The most basic tool of an explorer — that of the marked tree — becomes a source of confusion and debate. Over more than a century people found ‘‘ L’’ trees everywhere. Lewis picks his way through the competing claims, establishing which are probably Leichhardt’s marks and which are doubtful or impossible. It didn’t help that there was a second explorer wandering around at the time whose name was Landsborough. Over-eager searchers were prone to claim his ‘‘ Ls’’ were Leichhardt’s. Furthermore, some trees were sighted but later burned down, died or were washed away. Some ‘‘ L’’ trees were identified twice, thus multiplying the number that were said to exist.
The Overland Telegraph was also unhelpful. Tracks made by livestock and drays were potentially a clue to Leichhardt’s route, as were the remains of campsites and cooking and other implements, bullock bones, pieces of iron and a tent peg. Once again, the weather was a culprit, obliterating or damaging some of the clues. However, crews from the Overland Telegraph, which was built across the desert from Darwin to Port Augusta in South Australia during the 1870s, marked trees. They also camped and scattered artefacts, a bit like modern day Everest mountaineers. Furthermore, the construction teams included men whose names began with ‘‘ L’’.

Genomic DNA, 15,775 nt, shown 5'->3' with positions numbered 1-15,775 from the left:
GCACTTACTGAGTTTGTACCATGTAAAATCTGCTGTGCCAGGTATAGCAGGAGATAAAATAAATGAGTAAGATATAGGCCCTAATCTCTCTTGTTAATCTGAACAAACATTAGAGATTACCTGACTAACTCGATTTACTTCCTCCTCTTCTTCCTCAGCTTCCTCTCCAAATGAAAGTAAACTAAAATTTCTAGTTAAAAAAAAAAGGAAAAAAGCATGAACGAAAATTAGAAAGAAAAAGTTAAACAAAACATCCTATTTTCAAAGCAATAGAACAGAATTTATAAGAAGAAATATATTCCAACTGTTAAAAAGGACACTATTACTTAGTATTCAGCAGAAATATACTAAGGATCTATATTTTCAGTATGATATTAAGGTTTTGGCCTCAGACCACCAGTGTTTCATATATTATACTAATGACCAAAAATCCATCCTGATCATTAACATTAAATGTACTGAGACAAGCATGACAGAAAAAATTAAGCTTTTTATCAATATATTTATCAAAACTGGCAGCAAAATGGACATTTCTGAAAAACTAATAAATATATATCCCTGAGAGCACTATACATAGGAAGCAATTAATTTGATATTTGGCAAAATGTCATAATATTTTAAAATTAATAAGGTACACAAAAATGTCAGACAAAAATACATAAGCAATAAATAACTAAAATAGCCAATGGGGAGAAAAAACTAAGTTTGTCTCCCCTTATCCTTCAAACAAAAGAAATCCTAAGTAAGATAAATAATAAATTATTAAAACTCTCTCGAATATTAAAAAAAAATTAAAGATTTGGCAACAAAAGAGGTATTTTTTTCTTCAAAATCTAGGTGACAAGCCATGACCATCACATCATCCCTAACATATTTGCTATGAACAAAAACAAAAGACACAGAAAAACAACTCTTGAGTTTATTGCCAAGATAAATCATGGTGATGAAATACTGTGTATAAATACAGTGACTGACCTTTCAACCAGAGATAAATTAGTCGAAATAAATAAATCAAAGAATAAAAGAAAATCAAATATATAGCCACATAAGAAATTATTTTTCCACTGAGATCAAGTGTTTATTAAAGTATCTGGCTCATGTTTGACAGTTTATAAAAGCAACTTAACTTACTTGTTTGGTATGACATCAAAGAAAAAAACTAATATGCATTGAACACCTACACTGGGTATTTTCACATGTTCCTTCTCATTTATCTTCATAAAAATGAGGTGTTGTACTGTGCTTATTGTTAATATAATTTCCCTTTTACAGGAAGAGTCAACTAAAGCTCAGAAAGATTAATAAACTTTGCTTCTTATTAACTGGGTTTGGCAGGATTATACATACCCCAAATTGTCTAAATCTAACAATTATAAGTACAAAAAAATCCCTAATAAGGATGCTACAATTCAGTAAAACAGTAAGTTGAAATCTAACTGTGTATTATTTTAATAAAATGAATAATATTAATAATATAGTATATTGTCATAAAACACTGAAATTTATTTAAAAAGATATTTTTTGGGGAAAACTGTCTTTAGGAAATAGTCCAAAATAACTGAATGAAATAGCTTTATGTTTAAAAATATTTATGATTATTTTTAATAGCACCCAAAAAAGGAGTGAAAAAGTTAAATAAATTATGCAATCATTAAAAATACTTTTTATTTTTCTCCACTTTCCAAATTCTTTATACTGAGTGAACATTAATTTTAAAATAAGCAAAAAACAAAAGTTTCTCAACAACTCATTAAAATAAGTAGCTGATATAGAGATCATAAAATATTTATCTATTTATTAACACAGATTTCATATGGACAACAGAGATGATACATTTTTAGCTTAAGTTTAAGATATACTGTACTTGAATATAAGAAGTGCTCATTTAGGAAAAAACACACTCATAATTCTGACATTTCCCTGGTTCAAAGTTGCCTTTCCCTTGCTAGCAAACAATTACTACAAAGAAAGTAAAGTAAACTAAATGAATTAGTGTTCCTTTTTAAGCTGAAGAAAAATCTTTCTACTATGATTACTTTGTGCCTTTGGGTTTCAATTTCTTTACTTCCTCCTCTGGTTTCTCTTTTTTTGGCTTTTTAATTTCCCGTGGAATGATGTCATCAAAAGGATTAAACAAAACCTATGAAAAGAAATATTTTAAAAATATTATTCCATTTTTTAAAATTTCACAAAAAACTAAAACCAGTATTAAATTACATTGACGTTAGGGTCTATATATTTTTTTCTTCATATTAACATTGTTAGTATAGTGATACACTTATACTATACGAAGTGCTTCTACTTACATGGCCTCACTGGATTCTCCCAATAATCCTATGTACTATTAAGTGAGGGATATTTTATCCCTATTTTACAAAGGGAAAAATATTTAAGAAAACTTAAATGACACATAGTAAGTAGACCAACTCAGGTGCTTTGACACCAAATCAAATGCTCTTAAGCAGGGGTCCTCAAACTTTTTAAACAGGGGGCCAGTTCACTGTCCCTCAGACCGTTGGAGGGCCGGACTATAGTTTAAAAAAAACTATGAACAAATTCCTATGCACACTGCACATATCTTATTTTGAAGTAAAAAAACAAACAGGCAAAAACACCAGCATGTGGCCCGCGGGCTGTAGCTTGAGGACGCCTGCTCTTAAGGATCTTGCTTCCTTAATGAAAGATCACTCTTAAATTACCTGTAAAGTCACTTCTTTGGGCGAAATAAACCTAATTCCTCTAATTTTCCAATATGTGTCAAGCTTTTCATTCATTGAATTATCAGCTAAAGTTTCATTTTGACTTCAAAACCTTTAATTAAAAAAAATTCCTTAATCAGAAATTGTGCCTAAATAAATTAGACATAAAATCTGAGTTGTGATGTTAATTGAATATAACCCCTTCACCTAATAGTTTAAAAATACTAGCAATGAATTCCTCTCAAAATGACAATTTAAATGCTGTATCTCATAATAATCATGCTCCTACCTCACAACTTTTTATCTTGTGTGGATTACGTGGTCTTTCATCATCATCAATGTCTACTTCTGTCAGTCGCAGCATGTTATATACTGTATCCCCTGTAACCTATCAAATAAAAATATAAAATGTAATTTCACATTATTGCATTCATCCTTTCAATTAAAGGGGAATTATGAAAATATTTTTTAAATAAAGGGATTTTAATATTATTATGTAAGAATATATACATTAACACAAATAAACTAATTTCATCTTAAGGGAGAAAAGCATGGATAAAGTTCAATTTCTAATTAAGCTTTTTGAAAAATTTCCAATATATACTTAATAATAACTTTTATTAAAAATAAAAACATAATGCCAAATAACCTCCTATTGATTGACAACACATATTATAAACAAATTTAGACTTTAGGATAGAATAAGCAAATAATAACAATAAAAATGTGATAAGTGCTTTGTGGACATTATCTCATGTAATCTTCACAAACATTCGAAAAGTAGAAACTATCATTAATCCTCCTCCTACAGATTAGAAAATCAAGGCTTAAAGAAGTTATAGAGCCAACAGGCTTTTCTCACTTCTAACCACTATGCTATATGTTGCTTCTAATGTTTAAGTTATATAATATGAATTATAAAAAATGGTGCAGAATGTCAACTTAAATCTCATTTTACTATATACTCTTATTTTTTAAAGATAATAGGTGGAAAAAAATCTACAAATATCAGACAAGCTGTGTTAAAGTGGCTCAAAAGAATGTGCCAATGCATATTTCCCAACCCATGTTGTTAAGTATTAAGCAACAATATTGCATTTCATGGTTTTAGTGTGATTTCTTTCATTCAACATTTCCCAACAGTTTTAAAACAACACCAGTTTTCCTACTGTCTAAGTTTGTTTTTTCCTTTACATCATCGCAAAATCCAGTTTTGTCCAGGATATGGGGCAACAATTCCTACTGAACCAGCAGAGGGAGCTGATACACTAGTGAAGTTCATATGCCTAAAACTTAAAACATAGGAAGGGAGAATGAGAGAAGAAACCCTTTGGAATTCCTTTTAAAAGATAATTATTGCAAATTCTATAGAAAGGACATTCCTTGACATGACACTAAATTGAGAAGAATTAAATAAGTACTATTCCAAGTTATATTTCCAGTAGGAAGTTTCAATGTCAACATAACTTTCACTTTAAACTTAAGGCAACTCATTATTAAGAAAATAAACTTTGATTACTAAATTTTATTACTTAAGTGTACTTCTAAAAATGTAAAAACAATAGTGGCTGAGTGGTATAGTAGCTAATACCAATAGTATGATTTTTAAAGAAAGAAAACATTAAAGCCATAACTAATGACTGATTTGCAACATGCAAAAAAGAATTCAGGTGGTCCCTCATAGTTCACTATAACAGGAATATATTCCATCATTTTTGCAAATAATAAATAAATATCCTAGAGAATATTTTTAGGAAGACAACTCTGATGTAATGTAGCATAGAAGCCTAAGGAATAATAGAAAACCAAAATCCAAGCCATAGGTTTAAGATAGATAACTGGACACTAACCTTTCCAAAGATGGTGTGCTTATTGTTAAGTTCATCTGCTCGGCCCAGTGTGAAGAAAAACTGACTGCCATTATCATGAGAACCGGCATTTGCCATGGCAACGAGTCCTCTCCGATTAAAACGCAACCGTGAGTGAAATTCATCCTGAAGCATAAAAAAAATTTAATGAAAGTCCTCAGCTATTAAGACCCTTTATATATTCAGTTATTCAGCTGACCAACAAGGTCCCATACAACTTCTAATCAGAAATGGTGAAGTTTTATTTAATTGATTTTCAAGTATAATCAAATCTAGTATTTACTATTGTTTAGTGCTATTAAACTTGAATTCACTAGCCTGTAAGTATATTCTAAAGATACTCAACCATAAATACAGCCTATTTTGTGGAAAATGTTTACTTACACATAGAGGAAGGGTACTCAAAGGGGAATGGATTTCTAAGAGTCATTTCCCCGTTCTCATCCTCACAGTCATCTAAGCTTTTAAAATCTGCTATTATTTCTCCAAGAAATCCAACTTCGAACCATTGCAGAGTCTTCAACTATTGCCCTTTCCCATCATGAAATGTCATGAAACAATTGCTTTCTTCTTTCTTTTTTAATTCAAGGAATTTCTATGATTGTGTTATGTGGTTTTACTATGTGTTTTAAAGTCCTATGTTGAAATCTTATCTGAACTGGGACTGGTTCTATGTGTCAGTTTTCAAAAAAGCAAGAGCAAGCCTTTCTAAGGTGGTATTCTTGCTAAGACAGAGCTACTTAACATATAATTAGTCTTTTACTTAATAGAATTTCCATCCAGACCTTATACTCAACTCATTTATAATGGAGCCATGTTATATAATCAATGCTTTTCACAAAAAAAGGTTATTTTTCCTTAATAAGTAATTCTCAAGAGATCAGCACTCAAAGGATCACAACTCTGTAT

One of the most fascinating aspects is the role of Aboriginal people. From the beginning they were key sources of information. Lewis explores the detail of what they had to say, which varied from the belief that a party of white men perished from thirst, to an account that they drowned, to another that they were massacred by other Aboriginal people. Some Aborigines claimed Leichhardt’s end came at a fabled destination called Bunderaballa, but nobody ever quite reached it. Lewis writes, ‘‘ The location of the death gets farther and farther away like a mirage that, when you stretch for it, evaporates . . . The bones are always ‘ two days away’ or Bunderaballa itself is ‘ seven days’ travel’.’’ Although some opinions were undoubtedly genuine and intended to be helpful, the suspicion arises on occasion that some Aborigines were ‘‘ taking the piss’’ out of the white men.